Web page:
Today, I want to offer a reflection on a matter that I think is very important and this is the topic of health, self-care, and wellness in urban classrooms. Now, let me first say, that this post will be part of a series in this blog because it is one that deserves serious attention. The matter of health and wellness in education is a topic that is not receiving enough attention in public education discourses, however, it is a conversation that seriously needs to happen.
In this post, I will describe several reasons why we need to discuss health, self-care, and wellness in urban schools:
- Teacher stress. Many teachers in urban schools are VERY stressed and this is not by coincidence. Teachers are faced with incredible demands that range from increased pressures with standardized testing; teaching in overcrowded classrooms; managing the behavior of students; reduced administrative support and increased administrative demands; violence in schools; and, not to mention teachers’ personal lives. I also want to acknowledge the gender aspect of teachers too–meaning that a large percentage K-12 teachers (over 80%) are women. The fact that they are women also means that many female teachers are also mothers, raising families of their own. If a teacher is a single-parent, for example, her job is non-stop, 24/7. This also adds to personal stress for her, because not only is she concerned about the welfare of her students, but also of her own child/ren.
- Trauma with students. MANY students who attend urban schools in low-income neighborhoods are experiencing an unfortunately high rate of trauma-based experiences in their personal lives. These traumas include: ALL types of abuse and violence (physical abuse; sexual violence; mental & emotional abuse; and, homicidal gun violence); hunger and lack of access to healthy foods (this deserves another post too); psychological grief from loss of loved ones due to death or incarceration; verbal abuse and constant put-downs from family or immediate environment; depression and suicidal thoughts and tendencies; the effects of drug use, abuse, and distribution; and the after-effects of gang life and gang participation. I also want to want add too that many students who experience trauma often experience it in silence. Many times, students who are raped, or bullied, for example, may suffer in silence. They may feel like they don’t have a close confidant to talk too, which increases their emotional and mental stress even more. This needs to be addressed immediately.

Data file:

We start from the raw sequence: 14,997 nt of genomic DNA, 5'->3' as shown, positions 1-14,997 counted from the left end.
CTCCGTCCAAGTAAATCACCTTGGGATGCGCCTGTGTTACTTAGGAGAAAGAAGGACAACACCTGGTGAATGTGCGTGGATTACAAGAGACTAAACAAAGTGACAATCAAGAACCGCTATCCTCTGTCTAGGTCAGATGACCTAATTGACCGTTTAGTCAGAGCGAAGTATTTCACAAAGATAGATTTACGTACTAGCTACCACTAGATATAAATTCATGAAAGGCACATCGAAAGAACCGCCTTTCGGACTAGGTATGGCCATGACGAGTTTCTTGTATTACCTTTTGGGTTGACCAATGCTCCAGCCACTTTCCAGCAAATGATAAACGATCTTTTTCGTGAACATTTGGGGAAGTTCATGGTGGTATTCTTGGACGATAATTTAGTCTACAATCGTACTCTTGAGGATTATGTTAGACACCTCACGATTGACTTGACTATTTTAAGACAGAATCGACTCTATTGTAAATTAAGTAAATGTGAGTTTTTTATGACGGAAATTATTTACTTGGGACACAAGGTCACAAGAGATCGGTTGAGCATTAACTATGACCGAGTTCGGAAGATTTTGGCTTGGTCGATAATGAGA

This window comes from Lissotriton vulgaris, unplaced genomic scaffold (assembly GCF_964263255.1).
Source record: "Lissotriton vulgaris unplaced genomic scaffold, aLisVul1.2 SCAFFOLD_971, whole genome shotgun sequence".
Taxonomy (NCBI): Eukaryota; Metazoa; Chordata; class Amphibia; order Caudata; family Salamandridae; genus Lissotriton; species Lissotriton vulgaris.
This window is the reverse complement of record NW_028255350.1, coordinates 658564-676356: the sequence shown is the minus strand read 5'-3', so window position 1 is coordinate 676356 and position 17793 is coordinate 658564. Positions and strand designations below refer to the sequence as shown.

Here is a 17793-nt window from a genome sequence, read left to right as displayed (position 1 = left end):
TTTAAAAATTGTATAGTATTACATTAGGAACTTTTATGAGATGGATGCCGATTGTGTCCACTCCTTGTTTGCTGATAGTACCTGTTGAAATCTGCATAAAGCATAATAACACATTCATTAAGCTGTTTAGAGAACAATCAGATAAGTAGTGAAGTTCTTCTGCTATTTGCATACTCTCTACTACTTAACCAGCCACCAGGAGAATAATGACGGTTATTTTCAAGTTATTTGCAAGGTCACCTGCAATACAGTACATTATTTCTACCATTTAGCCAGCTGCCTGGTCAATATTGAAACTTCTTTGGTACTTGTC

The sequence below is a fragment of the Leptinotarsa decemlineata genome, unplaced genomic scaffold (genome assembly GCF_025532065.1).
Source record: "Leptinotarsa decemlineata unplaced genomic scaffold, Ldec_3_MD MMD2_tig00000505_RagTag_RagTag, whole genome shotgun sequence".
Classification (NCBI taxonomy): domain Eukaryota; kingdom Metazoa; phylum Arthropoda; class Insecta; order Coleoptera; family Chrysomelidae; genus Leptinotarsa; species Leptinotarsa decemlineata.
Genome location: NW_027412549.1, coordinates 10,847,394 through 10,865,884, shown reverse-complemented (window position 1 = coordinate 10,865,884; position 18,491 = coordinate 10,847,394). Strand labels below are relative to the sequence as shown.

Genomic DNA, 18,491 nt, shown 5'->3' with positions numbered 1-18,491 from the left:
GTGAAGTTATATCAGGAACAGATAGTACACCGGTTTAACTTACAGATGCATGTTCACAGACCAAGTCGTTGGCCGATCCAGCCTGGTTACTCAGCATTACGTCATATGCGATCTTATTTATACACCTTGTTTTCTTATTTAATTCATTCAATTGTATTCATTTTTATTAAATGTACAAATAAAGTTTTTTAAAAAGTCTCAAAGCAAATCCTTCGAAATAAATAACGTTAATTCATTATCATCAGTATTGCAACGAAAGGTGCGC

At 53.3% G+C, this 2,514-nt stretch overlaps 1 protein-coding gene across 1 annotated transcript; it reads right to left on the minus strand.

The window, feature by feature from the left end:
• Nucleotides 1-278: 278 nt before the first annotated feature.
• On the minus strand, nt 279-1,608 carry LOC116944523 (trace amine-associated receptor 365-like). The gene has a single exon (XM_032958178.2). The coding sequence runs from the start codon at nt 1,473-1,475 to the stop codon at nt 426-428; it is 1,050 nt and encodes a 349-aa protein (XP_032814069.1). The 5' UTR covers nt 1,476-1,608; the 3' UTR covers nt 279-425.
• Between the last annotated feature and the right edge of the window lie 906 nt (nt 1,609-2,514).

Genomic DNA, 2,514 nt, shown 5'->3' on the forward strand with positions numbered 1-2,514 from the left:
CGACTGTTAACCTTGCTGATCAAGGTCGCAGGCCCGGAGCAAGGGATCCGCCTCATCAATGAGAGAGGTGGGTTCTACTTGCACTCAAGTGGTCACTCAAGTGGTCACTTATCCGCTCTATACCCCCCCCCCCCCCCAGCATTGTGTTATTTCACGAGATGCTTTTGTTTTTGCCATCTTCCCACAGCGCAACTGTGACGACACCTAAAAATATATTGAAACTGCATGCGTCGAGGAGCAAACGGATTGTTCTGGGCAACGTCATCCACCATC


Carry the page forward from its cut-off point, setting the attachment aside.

- Leadership Stress. I also want to acknowledge the tireless efforts that many principals and school leaders experience as well. I’m not going to pretend like their jobs are easy because they are not. From the outside, it may seem like a principal is just in his office, making big money, with his feet up chillaxing, but that’s not the case. Many principals in urban schools are working TIRELESSLY to improve the academic achievement levels of their students. They face incredible demands as well from the parents, community members, school superintendents, the mayor, and other policymakers and stakeholders. Because of this, many school leaders are in need of self-care and wellness too. Many of them put in 10-12 hour workdays consistently to improve the environment of the school and many times, without acknowledgment either.
These are just some of the concerns that I’ve experienced as a teacher, from my peers’ teaching experiences and from the scholarly findings of academic research. I also want to add that many schools in urban settings don’t have full-time psychologists, therapists, counselors, school nurses OR social workers, which only exacerbates these social & emotional problems even more. And, the topic of self-care and wellness in a school should not just be left up to the school nurse. There are many more certified professionals who can offer their support services to teachers, students, and school leaders.
In the next upcoming post, I’ll discuss share some of my findings from my dissertation research where I’ll provide some instructional-based strategies for incorporating self-care and wellness in the classroom.
Thank you for reading and PLEASE remember to take care of yourself.
“Caring for myself is not self-indulgence, it is self-preservation, and that is an act of political warfare.”–Ms. Audre Lorde